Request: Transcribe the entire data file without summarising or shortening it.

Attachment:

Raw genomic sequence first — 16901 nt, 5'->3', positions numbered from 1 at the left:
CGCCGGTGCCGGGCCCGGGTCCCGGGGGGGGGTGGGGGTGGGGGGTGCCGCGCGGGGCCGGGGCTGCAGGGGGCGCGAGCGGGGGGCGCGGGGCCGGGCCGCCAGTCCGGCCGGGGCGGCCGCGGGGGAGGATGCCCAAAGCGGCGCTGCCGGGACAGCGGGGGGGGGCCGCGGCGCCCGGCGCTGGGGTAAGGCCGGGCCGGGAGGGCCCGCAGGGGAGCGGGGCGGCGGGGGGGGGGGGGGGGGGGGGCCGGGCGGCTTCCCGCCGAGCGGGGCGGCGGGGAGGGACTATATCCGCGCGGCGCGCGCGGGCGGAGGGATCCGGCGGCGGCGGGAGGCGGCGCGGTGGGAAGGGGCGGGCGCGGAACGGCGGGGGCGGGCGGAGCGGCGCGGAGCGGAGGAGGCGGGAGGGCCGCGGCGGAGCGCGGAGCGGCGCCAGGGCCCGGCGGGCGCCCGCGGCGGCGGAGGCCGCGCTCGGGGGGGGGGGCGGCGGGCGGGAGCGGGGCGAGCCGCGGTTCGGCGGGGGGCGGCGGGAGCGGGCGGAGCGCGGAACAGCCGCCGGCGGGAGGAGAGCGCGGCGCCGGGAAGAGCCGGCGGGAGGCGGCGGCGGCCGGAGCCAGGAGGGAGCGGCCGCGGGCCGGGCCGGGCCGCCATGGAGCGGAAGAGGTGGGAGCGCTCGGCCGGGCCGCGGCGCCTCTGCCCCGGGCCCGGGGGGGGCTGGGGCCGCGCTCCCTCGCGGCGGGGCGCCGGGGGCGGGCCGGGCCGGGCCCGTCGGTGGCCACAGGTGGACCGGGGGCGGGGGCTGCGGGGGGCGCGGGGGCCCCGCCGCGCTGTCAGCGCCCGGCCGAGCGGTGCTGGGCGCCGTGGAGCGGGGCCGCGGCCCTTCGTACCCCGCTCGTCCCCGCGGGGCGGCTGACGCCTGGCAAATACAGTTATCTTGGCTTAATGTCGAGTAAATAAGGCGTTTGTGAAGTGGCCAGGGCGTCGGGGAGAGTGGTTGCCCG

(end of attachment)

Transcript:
Raw genomic sequence first — 16901 nt, 5'->3', positions numbered from 1 at the left:
CGCCGGTGCCGGGCCCGGGTCCCGGGGGGGGGTGGGGGTGGGGGGTGCCGCGCGGGGCCGGGGCTGCAGGGGGCGCGAGCGGGGGGCGCGGGGCCGGGCCGCCAGTCCGGCCGGGGCGGCCGCGGGGGAGGATGCCCAAAGCGGCGCTGCCGGGACAGCGGGGGGGGGCCGCGGCGCCCGGCGCTGGGGTAAGGCCGGGCCGGGAGGGCCCGCAGGGGAGCGGGGCGGCGGGGGGGGGGGGGGGGGGGGGCCGGGCGGCTTCCCGCCGAGCGGGGCGGCGGGGAGGGACTATATCCGCGCGGCGCGCGCGGGCGGAGGGATCCGGCGGCGGCGGGAGGCGGCGCGGTGGGAAGGGGCGGGCGCGGAACGGCGGGGGCGGGCGGAGCGGCGCGGAGCGGAGGAGGCGGGAGGGCCGCGGCGGAGCGCGGAGCGGCGCCAGGGCCCGGCGGGCGCCCGCGGCGGCGGAGGCCGCGCTCGGGGGGGGGGGCGGCGGGCGGGAGCGGGGCGAGCCGCGGTTCGGCGGGGGGCGGCGGGAGCGGGCGGAGCGCGGAACAGCCGCCGGCGGGAGGAGAGCGCGGCGCCGGGAAGAGCCGGCGGGAGGCGGCGGCGGCCGGAGCCAGGAGGGAGCGGCCGCGGGCCGGGCCGGGCCGCCATGGAGCGGAAGAGGTGGGAGCGCTCGGCCGGGCCGCGGCGCCTCTGCCCCGGGCCCGGGGGGGGCTGGGGCCGCGCTCCCTCGCGGCGGGGCGCCGGGGGCGGGCCGGGCCGGGCCCGTCGGTGGCCACAGGTGGACCGGGGGCGGGGGCTGCGGGGGGCGCGGGGGCCCCGCCGCGCTGTCAGCGCCCGGCCGAGCGGTGCTGGGCGCCGTGGAGCGGGGCCGCGGCCCTTCGTACCCCGCTCGTCCCCGCGGGGCGGCTGACGCCTGGCAAATACAGTTATCTTGGCTTAATGTCGAGTAAATAAGGCGTTTGTGAAGTGGCCAGGGCGTCGGGGAGAGTGGTTGCCCG